Although we would have liked to end the year on a more positive note, we believe these teething troubles are solvable, and the cleanup of the Great Pacific Garbage Patch will be operational in 2019. The fact that the cleanup system orients itself in the wind, is able to follow the waves well and is able to catch and concentrate plastic gives us confidence in the technology.

  14. Erik van Erne zegt:

    4 januari 2019 om 14:37 | Permalink

    Opnieuw Tegenslag Voor The Ocean Clean Up: Veegarm Afgebroken

    The Ocean Cleanup loopt maanden vertraging op na afbreken veegarm. De plasticvanger van het Nederlandse project The Ocean Cleanup is kapotgegaan tijdens het opvegen van plastic afval op de Grote Oceaan. Een van de uiteinden is afgebroken.

    De veegarm wordt in de komende weken naar Hawaï gesleept voor reparatie. Dat gaat waarschijnlijk een paar maanden duren. Het afgescheurde uiteinde is ongeveer 18 meter lang. Waarschijnlijk kwam het los door materiaalmoeheid.

    In de loop van het jaar moet het systeem terugkeren naar de zogeheten Great Pacific Garbage Patch, de drijvende vuilnisbelt vol plastic deeltjes, tussen Hawaï en de westkust van de Verenigde Staten.

    Het systeem heeft in de afgelopen weken ongeveer 2.000 kilo plastic opgevist uit de oceaan. Het gaat om onder meer achtergelaten visnetten.

  15. Erik van Erne zegt:

    2 maart 2019 om 18:51 | Permalink

    System 001: First Mission by The Ocean Clean Up

    System 001 is our first system and we planned to learn a lot from this new technology. During the four months of deployment, the challenges we faced have brought us a greater understanding of the environment of the Great Pacific Garbage Patch and how our system behaves in it. All three shifts collected incredible amounts of data which we are now using to enhance the design of our technology. System 001 has been brought back to port, but we will return to the patch with an improved design in the coming months.

  16. Erik van Erne zegt:

    29 mei 2019 om 16:45 | Permalink

    The Ocean Clean Up System Design Upgrades Completed: Relaunch System 001/B In June 2019

    Last September, we deployed System 001 into the Great Pacific Garbage Patch – marking the first-ever attempt to start cleaning it up. During the last campaign, we confirmed many key assumptions of the design, but also encountered two unscheduled learning opportunities: the system did not maintain a sufficient speed, allowing plastic to exit the system, and a stress concentration caused a fatigue fracture in the HDPE floater (more detailed information in our Root Cause Analysis).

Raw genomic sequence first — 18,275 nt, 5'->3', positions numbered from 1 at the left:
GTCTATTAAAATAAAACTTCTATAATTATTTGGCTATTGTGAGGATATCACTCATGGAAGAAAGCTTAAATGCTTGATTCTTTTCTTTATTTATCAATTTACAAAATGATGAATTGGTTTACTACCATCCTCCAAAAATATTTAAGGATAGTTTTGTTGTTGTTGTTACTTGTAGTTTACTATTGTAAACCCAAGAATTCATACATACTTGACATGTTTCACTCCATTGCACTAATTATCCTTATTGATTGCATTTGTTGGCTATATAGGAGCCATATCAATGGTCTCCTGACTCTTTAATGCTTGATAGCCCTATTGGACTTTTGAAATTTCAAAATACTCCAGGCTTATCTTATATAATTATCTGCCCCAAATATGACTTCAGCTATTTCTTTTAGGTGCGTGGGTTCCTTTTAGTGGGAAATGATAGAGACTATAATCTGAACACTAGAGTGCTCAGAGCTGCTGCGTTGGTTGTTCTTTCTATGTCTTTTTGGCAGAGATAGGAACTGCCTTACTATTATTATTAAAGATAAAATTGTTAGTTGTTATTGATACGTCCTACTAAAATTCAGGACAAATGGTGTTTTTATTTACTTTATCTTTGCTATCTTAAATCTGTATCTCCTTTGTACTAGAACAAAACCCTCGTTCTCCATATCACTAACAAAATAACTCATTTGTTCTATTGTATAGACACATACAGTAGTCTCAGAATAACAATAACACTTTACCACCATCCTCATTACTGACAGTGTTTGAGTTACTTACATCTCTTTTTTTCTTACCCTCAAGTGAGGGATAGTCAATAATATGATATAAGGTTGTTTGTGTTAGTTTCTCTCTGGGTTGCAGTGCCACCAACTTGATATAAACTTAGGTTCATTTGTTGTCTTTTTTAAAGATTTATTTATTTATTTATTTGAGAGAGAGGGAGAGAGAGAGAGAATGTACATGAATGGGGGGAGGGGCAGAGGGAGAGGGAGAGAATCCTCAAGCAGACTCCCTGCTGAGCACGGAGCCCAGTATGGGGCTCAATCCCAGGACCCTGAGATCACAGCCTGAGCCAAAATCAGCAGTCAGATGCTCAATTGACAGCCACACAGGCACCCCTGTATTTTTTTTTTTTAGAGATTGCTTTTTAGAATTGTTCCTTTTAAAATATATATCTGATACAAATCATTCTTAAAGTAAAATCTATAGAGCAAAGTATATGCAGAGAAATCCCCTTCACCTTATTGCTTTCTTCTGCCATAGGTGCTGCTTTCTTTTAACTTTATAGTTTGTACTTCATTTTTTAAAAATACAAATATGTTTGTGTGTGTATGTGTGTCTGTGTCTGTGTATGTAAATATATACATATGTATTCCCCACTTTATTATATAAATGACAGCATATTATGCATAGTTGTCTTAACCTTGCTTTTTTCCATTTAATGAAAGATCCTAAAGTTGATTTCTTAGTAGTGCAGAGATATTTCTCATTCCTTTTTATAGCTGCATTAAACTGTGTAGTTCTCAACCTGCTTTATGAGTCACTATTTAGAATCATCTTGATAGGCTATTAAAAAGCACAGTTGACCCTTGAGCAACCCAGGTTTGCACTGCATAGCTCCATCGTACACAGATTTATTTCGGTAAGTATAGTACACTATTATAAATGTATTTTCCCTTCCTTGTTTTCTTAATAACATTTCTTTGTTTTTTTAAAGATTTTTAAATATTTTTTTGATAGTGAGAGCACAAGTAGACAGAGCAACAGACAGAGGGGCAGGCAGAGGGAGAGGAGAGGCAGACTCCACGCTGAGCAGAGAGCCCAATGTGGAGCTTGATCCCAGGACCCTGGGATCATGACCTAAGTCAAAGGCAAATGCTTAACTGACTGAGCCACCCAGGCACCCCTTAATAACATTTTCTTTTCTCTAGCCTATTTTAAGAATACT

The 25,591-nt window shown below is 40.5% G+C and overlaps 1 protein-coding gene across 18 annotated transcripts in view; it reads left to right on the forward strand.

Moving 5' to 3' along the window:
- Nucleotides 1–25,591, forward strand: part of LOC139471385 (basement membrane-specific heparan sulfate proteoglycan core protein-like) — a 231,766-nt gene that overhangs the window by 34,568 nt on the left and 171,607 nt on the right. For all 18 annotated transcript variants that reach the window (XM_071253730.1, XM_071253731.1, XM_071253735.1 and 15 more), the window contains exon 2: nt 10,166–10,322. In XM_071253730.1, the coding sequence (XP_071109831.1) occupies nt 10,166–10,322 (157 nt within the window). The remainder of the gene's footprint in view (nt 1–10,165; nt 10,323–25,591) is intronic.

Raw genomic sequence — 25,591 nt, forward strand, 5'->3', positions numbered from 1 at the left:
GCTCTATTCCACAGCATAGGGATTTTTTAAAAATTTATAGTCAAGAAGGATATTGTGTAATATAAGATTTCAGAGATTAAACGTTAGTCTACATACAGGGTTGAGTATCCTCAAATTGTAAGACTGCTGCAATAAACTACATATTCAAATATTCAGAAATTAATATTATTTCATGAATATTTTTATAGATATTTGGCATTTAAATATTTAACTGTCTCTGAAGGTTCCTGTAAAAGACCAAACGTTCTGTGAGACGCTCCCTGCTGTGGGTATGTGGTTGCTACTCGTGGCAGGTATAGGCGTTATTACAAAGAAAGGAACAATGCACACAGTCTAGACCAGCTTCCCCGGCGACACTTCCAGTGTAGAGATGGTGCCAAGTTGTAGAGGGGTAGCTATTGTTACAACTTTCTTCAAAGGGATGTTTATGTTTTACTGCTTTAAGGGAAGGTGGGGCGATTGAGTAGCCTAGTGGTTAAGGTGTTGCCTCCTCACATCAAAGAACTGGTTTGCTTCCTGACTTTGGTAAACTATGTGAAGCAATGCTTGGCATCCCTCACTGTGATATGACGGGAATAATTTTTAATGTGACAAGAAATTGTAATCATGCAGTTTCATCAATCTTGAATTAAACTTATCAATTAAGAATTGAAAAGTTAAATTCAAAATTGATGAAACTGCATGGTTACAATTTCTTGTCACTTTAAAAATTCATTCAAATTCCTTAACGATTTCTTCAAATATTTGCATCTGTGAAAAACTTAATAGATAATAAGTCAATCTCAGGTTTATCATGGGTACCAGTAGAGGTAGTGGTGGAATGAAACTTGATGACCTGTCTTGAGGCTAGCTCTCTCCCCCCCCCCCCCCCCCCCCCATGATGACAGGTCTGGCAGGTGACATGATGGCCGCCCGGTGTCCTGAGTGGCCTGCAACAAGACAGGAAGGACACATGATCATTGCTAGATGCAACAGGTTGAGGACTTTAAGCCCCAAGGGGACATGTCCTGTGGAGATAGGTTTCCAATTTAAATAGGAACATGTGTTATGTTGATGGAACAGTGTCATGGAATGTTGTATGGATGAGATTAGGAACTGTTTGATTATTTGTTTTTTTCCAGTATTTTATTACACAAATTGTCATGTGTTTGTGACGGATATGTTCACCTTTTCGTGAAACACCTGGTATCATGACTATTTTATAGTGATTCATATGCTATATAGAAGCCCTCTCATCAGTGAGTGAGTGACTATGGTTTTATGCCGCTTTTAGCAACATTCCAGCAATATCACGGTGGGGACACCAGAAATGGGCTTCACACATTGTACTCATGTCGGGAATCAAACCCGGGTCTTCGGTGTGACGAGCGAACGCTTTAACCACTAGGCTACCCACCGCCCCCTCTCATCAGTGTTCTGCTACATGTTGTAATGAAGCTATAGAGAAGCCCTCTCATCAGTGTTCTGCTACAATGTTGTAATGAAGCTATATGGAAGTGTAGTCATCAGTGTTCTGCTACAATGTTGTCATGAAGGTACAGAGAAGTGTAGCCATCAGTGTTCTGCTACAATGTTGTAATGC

With the understandings from the root cause analysis, the engineering team began to work on solutions that we could start trialing in the Great Pacific Garbage Patch (GPGP) in June. The upgraded design, which we have dubbed System 001/B, will entail various modifications that will be tested during our next campaign. By adapting the design to address these unknown learning opportunities, we aim to have a system that can effectively capture plastic and withstand the forces of the ocean.

    Survivability is essential if we intend to keep our systems deployed for long periods of time and expect them to endure the harsh winter months in the ocean. In addition to the modifications detailed below, the main improvement of the structural design was to simplify the HDPE pipe and allow minimal fluctuations in the wall thickness. The following we aim to test in the next campaign:

    1. New screen design – because the rail connection (dovetail connection) was the cause of the fatigue fracture, we have completely eliminated this aspect of the design by bringing the screen slightly forward and connecting it to the pipe using slings. This simplifies the connection to the system and should allow us to minimize stress concentrations.